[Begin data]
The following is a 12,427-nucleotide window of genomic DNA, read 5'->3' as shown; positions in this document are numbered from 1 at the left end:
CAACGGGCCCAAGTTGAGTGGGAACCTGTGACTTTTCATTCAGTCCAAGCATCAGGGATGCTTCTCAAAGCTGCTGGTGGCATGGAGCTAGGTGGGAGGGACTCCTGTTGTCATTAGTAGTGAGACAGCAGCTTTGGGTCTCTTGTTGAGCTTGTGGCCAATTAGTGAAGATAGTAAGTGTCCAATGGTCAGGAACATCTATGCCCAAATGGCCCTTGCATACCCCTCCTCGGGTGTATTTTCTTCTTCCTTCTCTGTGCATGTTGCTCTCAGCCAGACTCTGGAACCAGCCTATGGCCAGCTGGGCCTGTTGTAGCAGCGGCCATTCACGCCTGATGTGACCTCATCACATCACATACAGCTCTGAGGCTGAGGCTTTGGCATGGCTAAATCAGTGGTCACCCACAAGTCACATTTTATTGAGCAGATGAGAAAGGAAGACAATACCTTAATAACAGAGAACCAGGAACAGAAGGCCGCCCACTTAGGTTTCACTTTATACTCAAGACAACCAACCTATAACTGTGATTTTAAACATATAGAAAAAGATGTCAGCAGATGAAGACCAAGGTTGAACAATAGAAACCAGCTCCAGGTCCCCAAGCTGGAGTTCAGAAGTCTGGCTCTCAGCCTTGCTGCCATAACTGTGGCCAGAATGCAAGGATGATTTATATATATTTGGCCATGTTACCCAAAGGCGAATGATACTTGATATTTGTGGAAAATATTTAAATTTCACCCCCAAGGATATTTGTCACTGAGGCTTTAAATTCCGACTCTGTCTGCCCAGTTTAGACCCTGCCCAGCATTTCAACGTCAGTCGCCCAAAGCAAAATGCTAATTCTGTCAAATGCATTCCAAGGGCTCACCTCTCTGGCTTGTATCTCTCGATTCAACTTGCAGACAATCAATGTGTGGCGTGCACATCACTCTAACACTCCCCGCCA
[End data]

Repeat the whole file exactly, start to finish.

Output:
The following is a 12,427-nucleotide window of genomic DNA, read 5'->3' as shown; positions in this document are numbered from 1 at the left end:
CAACGGGCCCAAGTTGAGTGGGAACCTGTGACTTTTCATTCAGTCCAAGCATCAGGGATGCTTCTCAAAGCTGCTGGTGGCATGGAGCTAGGTGGGAGGGACTCCTGTTGTCATTAGTAGTGAGACAGCAGCTTTGGGTCTCTTGTTGAGCTTGTGGCCAATTAGTGAAGATAGTAAGTGTCCAATGGTCAGGAACATCTATGCCCAAATGGCCCTTGCATACCCCTCCTCGGGTGTATTTTCTTCTTCCTTCTCTGTGCATGTTGCTCTCAGCCAGACTCTGGAACCAGCCTATGGCCAGCTGGGCCTGTTGTAGCAGCGGCCATTCACGCCTGATGTGACCTCATCACATCACATACAGCTCTGAGGCTGAGGCTTTGGCATGGCTAAATCAGTGGTCACCCACAAGTCACATTTTATTGAGCAGATGAGAAAGGAAGACAATACCTTAATAACAGAGAACCAGGAACAGAAGGCCGCCCACTTAGGTTTCACTTTATACTCAAGACAACCAACCTATAACTGTGATTTTAAACATATAGAAAAAGATGTCAGCAGATGAAGACCAAGGTTGAACAATAGAAACCAGCTCCAGGTCCCCAAGCTGGAGTTCAGAAGTCTGGCTCTCAGCCTTGCTGCCATAACTGTGGCCAGAATGCAAGGATGATTTATATATATTTGGCCATGTTACCCAAAGGCGAATGATACTTGATATTTGTGGAAAATATTTAAATTTCACCCCCAAGGATATTTGTCACTGAGGCTTTAAATTCCGACTCTGTCTGCCCAGTTTAGACCCTGCCCAGCATTTCAACGTCAGTCGCCCAAAGCAAAATGCTAATTCTGTCAAATGCATTCCAAGGGCTCACCTCTCTGGCTTGTATCTCTCGATTCAACTTGCAGACAATCAATGTGTGGCGTGCACATCACTCTAACACTCCCCGCCA